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Bureaucracy and most others involved in decision making in Pakistan suffer from Processionary Caterpillar Syndrome – Prof. Shahzad Ali Khan

Reluctance to change, failure to opt for innovations, following old
customs & traditions, old habits have not helped us reach anywhere.
Surprise visits by Chief Ministers will not improve functioning
of hospitals as we need to change the system

ISLAMABAD: Some of the problems that we face in the field of medical education and healthcare need simple solutions and they can be easily managed while others need a revolutionary change in the system. However, since bureaucracy and most others involved in decision making process in Pakistan suffer from Processionary Caterpillar Syndrome, there is reluctance to change and failure to opt for innovations. We keep on following the old customs and traditions, are not prepared to change old habits, hence we seem to be going nowhere. This was stated by Prof. Shahzad Ali Khan a public health expert, Dean and Vice Chancellor of Health Services Academy Islamabad. He was making a presentation on “Leadership in Health in challenging times” in Institute of Leadership Excellence (ILE) Webinar series on Leadership in Healthcare on April 3rd 2024. The Webinar attracted a number of eminent medical personalities who also made some useful contribution by actively participating in the discussion which followed.

Prof. Shahzad Ali Khan

Explaining the concept of “Processionary Caterpillar Syndrome”, Prof. Shahzad Ali Khan pointed out that these Processionary caterpillar insects move through the forest in a long procession feeding on pine needles. They drive their name from their habit of following a lead caterpillar, each with its eyes half closed and head fitted snugly against the rear end of the preceding caterpillar. Jean-Henri Fabre a renowned French Naturalist did an experiment with these Processionary caterpillars. He was able to entice them on to the rim of a large flowerpot.

He succeeded in getting the lead caterpillar to connect up with the last one creating a complete circle which moved around the pot in a never ending procession. Fabre thought that after a few circles these insects would discover their predicament or become tired of their endless progression and move off in another direction. But they never varied their movements and kept on moving in the same circle.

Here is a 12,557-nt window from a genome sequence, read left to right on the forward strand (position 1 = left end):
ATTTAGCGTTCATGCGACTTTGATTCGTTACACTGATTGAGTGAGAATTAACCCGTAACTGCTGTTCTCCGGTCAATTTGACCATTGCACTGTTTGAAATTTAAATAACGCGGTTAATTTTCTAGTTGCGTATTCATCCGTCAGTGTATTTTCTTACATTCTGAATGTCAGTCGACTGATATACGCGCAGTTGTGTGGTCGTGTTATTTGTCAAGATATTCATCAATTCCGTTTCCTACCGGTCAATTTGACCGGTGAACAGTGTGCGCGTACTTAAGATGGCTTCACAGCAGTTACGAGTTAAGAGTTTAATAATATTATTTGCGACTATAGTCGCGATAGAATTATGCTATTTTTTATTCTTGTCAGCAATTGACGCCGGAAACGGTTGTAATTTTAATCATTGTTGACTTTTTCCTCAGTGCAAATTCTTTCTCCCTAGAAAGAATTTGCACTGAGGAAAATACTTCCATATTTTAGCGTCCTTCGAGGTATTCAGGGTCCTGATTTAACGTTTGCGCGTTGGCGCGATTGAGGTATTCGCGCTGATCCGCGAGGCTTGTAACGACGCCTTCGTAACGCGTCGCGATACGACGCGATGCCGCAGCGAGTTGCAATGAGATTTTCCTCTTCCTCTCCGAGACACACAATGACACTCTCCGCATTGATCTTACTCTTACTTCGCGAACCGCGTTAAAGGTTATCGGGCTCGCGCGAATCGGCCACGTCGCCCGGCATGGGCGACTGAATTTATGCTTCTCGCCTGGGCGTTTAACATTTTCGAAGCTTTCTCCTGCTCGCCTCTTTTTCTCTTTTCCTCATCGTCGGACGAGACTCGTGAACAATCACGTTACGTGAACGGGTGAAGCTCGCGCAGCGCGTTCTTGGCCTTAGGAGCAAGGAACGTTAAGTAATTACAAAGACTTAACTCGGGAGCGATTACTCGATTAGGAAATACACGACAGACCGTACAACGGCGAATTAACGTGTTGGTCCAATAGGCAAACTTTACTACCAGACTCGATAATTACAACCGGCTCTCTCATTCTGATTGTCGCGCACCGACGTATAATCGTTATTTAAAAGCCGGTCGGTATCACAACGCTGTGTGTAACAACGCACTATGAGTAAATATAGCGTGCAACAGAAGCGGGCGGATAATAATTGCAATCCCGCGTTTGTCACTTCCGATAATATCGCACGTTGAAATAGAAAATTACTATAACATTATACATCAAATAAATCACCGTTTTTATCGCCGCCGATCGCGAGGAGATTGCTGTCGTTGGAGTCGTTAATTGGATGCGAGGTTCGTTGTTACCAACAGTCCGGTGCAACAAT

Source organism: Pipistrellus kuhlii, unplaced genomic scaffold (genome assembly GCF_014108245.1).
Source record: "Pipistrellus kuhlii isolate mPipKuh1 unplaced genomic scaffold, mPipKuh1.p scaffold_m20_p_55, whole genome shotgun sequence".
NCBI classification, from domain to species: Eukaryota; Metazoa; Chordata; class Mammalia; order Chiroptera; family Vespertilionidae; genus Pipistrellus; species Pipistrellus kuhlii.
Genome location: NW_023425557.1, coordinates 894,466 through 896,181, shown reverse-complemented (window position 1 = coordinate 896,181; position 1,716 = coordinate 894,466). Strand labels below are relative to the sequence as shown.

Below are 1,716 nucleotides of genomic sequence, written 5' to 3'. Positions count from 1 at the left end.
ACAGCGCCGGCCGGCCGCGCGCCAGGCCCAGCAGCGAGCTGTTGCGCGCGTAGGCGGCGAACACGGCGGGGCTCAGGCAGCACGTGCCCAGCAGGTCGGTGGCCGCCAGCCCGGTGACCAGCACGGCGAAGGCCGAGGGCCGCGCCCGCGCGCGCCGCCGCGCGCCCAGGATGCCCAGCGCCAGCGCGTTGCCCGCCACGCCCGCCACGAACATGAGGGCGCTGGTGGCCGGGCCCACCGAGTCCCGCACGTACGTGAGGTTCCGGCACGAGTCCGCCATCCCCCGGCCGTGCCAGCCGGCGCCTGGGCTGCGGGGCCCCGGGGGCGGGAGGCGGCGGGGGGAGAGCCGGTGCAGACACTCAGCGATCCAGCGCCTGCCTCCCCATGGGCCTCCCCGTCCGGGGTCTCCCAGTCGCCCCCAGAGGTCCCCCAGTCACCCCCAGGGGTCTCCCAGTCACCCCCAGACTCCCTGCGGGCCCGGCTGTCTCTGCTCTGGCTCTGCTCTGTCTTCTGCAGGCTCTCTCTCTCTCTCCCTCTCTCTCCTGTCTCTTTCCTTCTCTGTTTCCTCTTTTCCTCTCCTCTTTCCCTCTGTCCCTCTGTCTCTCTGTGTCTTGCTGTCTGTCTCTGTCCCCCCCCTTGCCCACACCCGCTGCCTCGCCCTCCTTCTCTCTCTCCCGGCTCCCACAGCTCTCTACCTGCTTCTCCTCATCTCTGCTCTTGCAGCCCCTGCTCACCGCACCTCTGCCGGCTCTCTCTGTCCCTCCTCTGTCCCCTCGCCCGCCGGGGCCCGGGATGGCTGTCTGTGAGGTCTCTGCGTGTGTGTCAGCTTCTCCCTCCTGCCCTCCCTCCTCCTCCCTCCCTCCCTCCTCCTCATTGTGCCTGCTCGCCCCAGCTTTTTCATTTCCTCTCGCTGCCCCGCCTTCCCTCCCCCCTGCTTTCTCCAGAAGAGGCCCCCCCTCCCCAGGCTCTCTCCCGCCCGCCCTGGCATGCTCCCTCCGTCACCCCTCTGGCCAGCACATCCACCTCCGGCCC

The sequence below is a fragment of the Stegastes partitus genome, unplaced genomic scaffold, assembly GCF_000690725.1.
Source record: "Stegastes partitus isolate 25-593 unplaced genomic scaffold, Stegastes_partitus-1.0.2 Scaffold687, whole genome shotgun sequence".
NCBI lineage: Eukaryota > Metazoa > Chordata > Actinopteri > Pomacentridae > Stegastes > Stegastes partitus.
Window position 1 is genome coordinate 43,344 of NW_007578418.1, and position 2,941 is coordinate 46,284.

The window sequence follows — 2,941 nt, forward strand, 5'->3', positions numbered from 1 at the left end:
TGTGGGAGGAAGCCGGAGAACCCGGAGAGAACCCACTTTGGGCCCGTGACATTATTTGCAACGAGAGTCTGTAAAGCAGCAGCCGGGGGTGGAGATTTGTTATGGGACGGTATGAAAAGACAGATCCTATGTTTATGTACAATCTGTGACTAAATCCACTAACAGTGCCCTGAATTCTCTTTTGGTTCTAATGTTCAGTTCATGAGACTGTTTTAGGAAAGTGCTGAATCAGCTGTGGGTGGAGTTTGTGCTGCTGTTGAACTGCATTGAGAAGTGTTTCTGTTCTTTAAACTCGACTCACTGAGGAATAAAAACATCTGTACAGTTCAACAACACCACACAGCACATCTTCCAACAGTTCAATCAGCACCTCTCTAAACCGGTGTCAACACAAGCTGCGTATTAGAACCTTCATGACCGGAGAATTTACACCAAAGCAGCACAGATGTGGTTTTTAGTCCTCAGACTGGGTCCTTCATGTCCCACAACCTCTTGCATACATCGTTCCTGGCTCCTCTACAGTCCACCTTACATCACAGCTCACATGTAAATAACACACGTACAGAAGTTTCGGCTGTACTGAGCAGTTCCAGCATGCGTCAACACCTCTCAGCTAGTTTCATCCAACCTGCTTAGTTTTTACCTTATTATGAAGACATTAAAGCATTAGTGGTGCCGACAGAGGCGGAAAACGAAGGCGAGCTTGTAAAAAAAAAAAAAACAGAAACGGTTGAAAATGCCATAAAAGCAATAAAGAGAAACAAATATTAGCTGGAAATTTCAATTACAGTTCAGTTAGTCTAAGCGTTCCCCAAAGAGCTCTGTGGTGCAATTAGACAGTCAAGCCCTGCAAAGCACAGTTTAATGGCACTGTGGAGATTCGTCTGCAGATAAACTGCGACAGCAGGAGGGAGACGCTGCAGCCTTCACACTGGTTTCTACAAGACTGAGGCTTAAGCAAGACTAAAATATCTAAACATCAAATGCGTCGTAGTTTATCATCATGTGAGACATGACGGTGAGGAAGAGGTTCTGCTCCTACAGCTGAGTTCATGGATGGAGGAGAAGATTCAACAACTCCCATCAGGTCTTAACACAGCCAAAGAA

Through the force of their habit the caterpillars kept moving relentlessly around the pot at about the same pace for a period of seven days. They might have continued even longer if they had not stopped because of sheer exhaustion and hunger. As part of the experiment, Fabre had placed food close by in sight of the group. However, since it was out of the path of the circle, they continued in the procession to what could have been the ultimate destruction. In the procession these insects were blindly following their instincts, old habits, past experience, past practices, traditions, customs and precedent, the way they always had done in the past. In reality eventually they died and got nowhere. This is exactly what our bureaucracy and most of those involved in decision making processing are doing for the past over seventy years. The decision makers want to know is there any precedent? No proposal will be approved by the bosses if there is no precedent. We all are working like caterpillars as we suffer from this syndrome. The result is before us all as we have failed to reach our desired destination to become a progressive, social welfare state where justice is seen being done, everyone gets equal opportunities to develop and progress. He then referred to a famous saying “It is a form of insanity to do the same things over and over again and then expect different results”, he remarked.

Dismal Health Indicators

Sharing the dismal health indicators of Pakistan, Prof. Shahzad Ali Khan pointed out that Paksitan has the highest number of people suffering from diabetes i.e. 17% of our people suffer from diabetes and another about twenty percent are in a pre-diabetes stage. We have the fifth largest number of patients suffering from tuberculosis. We have the highest neonatal mortality rate in the word and our struggle against polio continues as Pakistan and Afghanistan are the only two countries where polio cases are still being identified. The prevalence of diarrhoea is 21%, Pneumonia 11% in children, about 9% have Hepatitis-C and 4% suffer from Hepatitis-B.

Our 28.4% urban and 23.3% rural population are overweight, 20% population between 15-40 years have high cholesterol, and 25% over eighteen years and 36% above forty years are suffering from hypertension. Almost 40% of pregnant women suffer from anaemia, 65% urban and 79% rural population take less than one serving of fruit daily, 28% men and 8% women use tobacco daily. Almost 90% of our population do not take salad which has now become a luxury for the affluent class only. In leisure time, 90% of our population is inactive, every hour one Pakistani dies in road traffic accidents and every hour forty seven people die of heart diseases (60% under sixty years).